Court hands nuns a temporary win

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The Supreme Court ruled Friday that an order of nuns in Colorado is not required to fully comply with ObamaCare’s contraception mandate, in a partial and temporary victory for critics of the contentious provision.

In an order handed down late Friday, the justices concluded that the nuns — and roughly 200 religious nonprofits — do not need to file government forms to exempt themselves from the law’s mandate that workers receive free contraception as part of employee health insurance plans.

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Still, the Little Sisters of the Poor Home for the Aged and other nonprofits “that hold themselves out as religious” and object to the provision must inform the Department of Health and Human Services of that status to avoid paying penalties under the law.

The order is meant to stand until a lower court rules on a pending appeal in the legal fight between the Little Sisters and the Health Department, the court said, making clear that it was not weighing in on the overall merits of the dispute. The Little Sisters case is among dozens of challenges to the Affordable Care Act’s mandate on birth control, which proponents say is vital to protect women’s reproductive health. 

Ceclle Richards, president of the Planned Parenthood Federation of America, stressed that the case at the lower court remains undecided.

"This case raises a very narrow and specific question about the administrative mechanism that religious groups use to claim their exemption," she said in a written statement. "This is a case about paperwork, not religious liberty."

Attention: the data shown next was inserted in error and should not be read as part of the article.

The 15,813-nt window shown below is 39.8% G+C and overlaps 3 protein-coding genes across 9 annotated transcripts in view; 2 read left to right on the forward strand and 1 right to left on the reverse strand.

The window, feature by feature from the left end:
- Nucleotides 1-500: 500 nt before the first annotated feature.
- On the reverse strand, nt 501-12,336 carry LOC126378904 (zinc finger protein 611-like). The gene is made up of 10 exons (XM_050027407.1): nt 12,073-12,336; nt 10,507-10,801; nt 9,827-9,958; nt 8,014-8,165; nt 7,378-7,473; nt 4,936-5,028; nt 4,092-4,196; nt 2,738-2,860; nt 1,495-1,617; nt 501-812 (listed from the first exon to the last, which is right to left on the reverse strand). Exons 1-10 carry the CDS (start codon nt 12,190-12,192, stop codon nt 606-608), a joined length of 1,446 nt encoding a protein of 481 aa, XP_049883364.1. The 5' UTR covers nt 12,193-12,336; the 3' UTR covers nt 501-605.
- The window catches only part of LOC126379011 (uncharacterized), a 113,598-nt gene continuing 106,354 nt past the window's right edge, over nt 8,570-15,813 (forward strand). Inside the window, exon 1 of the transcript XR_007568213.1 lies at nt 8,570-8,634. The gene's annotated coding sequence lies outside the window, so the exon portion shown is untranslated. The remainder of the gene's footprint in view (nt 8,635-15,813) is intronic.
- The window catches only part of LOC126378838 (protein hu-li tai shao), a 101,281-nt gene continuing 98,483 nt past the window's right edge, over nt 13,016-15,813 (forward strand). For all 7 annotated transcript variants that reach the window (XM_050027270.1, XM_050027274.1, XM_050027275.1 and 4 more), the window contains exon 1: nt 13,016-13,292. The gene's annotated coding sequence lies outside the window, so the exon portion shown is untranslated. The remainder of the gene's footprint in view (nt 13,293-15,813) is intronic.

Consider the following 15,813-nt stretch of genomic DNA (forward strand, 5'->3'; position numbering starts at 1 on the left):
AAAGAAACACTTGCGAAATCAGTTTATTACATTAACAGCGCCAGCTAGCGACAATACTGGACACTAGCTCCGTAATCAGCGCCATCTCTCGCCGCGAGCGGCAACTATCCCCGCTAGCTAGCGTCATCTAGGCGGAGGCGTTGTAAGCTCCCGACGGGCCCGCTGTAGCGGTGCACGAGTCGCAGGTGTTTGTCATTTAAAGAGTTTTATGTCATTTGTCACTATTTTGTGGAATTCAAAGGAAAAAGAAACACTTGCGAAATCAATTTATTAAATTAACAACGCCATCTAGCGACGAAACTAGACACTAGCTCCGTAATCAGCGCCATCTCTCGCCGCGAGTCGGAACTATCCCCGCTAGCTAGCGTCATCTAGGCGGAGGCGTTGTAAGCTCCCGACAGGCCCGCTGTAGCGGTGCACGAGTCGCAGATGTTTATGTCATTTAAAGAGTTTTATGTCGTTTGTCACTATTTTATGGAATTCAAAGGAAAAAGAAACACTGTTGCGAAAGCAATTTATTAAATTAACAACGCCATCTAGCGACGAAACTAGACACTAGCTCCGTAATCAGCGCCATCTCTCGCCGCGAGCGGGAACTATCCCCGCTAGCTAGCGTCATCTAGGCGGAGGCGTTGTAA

The Supreme Court is set to rule in March on a related but unconnected case brought by Hobby Lobby, a Christian-owned craft chain that argues the mandate trammels on religious expression for for-profit corporations.

The Little Sisters case deals with nonprofits that are religious in nature.

On New Year’s Eve, Justice Sonia Sotomayor issued an injunction blocking the mandate from taking effect on the following day for the nuns, who run a nursing home, and roughly 200 Catholic groups that offer benefits under the same health plan.

The Obama administration objected to the order, saying the groups needed simply to fill out paperwork to be exempt from the mandate. 

"With the stroke of their own pen, applicants can secure for themselves the relief they seek from this Court — an exemption from the requirements of the contraceptive-coverage provision," the U.S. solicitor general wrote in a 37-page motion seeking denial of a permanent injunction. 

The high court effectively made it easier for the groups to be free from the provision — at least for now.

“To meet the condition for injunction pending appeal, applicants need not use the form prescribed by the Government and need not send copies to third-party administrators,” the court ruled.